It’s a little hard to see in the videos due to the way the pushpins are angled, but the most reports within 20 miles of both the east and west coasts were migratory, not static swarms. The eastern migration was particularly heavy along the North and South Carolina coasts this year, though there was some activity further north as well. The migration on the west coast occurred in the same location as last year, along the northern Oregon coast. Interestingly, there were some differences when I compared the migratory swarming patterns between this year and last. The 2010 migration followed three paths: along the east coast, the west coast, and the Wabash/Mississippi Rivers. This year, there was very little migratory activity in the midwest. I think there’s a reason for this, but I’ll explain it in the next post. For now, just ponder the implications.
In 2010, there were many fewer swarms reported in the west than in the east. It was hard to tell for sure from a single year’s worth of data, but it looks like swarms really are much more rare west of the Missouri River than in the east. I’ll discuss the reasons why next week. When I formally presented my project last week, one person asked if I thought the reason that there are so many swarms in the northeast is because there are so many people living in that part of the country. I thought the question was interesting, but I don’t think the number of people in an area has much to do with the distribution of swarming activity. It surely plays a small role, but I receive nearly as many reports from very rural areas as I do from urban population centers. Also, if the distribution map depended solely on the human population in an area, then I would expect to receive many more swarm reports from the big western cities. Notice the lack of pushpins in areas like Seattle, San Francisco/Oakland, Phoenix. I think the maps show the true distribution of swarming activity in the US, and they’ll only get better as I add more data over the next few years.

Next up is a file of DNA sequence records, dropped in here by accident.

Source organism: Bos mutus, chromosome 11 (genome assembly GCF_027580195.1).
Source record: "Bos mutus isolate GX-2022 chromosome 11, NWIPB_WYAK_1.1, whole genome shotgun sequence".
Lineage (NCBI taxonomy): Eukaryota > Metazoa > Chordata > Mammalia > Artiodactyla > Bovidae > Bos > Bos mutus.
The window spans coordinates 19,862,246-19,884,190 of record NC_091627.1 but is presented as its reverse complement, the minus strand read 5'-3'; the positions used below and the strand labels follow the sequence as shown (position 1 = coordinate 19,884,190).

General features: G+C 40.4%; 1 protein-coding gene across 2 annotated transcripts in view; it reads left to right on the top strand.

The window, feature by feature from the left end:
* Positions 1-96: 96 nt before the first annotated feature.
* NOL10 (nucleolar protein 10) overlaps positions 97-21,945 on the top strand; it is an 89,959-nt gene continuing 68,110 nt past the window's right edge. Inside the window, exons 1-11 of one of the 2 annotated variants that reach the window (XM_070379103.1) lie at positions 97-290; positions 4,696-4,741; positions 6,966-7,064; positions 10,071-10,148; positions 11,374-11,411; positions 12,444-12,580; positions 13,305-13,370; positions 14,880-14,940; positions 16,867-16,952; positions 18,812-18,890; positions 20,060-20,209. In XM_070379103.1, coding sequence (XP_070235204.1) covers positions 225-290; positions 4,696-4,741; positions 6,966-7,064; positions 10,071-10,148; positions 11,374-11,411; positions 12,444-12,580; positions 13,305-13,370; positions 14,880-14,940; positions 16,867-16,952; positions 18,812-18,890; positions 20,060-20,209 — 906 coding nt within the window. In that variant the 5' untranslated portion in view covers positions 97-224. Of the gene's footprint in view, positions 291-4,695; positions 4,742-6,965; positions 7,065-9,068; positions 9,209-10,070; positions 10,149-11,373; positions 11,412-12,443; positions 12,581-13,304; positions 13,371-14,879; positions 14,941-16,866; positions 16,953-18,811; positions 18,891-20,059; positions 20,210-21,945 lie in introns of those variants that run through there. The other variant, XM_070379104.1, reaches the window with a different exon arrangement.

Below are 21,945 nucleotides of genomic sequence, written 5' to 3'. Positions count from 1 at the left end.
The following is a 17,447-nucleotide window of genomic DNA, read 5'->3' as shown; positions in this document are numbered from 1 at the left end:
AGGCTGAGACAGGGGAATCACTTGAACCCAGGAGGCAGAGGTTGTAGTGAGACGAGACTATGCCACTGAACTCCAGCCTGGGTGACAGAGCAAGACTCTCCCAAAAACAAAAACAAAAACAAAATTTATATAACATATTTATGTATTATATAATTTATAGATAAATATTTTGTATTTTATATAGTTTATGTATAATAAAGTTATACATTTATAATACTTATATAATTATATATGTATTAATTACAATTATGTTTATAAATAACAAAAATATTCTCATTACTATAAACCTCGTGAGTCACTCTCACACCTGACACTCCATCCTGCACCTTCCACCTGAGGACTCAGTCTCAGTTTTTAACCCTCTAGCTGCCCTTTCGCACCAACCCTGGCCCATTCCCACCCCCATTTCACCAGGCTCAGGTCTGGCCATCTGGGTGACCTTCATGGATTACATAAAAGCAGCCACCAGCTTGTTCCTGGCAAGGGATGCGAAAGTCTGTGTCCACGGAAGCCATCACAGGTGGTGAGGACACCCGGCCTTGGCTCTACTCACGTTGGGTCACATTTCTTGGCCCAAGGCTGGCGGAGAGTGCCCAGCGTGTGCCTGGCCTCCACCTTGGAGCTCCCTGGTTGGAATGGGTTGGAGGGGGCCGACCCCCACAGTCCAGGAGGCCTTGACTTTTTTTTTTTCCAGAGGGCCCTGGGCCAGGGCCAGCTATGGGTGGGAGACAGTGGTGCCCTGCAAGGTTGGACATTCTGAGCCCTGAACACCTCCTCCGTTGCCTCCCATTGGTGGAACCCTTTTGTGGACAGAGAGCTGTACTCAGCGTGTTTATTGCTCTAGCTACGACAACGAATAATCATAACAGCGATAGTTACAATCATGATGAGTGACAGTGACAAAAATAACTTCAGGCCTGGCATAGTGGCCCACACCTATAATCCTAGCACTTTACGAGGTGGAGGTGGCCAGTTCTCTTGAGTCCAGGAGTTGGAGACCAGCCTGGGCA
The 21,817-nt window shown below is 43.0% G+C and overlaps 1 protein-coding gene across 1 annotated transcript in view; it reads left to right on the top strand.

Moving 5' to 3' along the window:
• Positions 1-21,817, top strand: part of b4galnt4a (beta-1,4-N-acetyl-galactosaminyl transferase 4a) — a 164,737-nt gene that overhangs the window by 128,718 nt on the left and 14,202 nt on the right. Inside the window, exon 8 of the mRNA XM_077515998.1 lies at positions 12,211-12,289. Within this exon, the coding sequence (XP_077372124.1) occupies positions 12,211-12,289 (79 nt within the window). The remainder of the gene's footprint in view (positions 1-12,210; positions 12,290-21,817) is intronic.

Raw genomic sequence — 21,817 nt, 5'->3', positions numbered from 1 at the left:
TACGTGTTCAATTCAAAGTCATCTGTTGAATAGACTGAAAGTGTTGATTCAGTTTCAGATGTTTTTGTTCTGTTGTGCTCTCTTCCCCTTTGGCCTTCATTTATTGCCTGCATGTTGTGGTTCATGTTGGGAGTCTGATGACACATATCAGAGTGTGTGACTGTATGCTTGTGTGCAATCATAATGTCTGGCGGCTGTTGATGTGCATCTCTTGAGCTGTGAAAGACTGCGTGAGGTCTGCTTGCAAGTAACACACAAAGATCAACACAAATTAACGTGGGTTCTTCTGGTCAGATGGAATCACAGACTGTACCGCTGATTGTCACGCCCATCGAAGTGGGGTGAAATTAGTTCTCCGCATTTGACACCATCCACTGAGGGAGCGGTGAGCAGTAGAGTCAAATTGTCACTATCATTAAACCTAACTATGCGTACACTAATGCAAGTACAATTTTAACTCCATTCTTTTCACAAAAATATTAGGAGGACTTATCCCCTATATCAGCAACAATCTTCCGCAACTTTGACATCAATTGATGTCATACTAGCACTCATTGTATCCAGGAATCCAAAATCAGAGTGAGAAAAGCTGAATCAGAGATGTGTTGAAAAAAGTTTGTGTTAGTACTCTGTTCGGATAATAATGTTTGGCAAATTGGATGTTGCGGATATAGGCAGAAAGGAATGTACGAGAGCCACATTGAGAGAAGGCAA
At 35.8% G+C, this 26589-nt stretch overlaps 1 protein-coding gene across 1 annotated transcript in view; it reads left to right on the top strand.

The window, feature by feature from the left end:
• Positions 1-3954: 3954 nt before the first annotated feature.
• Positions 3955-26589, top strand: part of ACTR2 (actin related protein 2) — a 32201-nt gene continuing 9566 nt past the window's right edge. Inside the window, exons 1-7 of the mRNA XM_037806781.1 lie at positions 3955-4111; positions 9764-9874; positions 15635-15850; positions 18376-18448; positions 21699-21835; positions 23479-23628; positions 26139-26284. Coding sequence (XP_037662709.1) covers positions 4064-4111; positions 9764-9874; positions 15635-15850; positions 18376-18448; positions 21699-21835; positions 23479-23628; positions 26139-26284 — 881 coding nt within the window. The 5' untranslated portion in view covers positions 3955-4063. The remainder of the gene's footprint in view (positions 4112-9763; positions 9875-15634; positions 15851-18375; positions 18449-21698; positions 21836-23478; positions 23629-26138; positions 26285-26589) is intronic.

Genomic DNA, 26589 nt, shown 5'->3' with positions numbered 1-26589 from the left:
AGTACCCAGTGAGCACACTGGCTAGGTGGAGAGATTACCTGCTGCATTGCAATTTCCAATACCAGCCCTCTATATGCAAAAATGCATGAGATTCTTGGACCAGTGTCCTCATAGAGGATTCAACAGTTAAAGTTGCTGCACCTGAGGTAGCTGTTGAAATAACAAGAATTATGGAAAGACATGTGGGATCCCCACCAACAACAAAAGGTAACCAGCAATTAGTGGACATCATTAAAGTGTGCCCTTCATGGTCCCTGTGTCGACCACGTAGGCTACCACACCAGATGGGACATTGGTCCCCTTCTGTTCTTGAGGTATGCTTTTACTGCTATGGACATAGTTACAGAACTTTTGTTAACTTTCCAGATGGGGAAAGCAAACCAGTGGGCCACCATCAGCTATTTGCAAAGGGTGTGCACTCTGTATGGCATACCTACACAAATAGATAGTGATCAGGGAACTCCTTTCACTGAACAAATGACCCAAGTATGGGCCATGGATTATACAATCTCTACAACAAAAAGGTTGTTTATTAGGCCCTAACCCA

Last year, I thought the 2010 swarming activity was something special. I no longer think so. Swarming activity was high again this year, so clearly 2010 wasn’t unusual. I received many more reports this year than last too, which could indicate that this year was even better than last. However, I don’t want to read too much into this. While I definitely received more reports, the project also got a lot of national publicity this year. I can’t separate out the impacts of this surge in the project’s visibility from the overall swarming activity for the year. Based on all the data I’ve received to date, I now believe that swarming is quite a common event! While any one person might not see more than a few swarms in his or her lifetime, the behavior is much more common than I expected! And, thanks to the nearly 1800 participants of the Dragonfly Swarm Project so far, we are collectively learning something new and interesting about a behavior that would be impossible to study alone. This project is an excellent example of how citizen science can help scientists like me tackle biological phenomena that would be otherwise incredibly difficult to research. Go citizen science!
I’ll finish up here with a note. I’m adding a page to the Dragonfly Swarm Project area of my blog that will house yearly maps. If you’d like to compare the data from year to year, these maps are going to be the best way to do so. The page will be up later today, so please feel free to browse the 6 maps that I’ve generated so far.
Check back next week for more 2011 Dragonfly Swarm Project results, the 2011 conclusions!
Have you seen a dragonfly swarm?
I am tracking swarms so I can learn more about this interesting behavior. If you see one, I’d love to hear from you! Please visit my Report a Dragonfly Swarm page to fill out the official report form. It only takes a few minutes!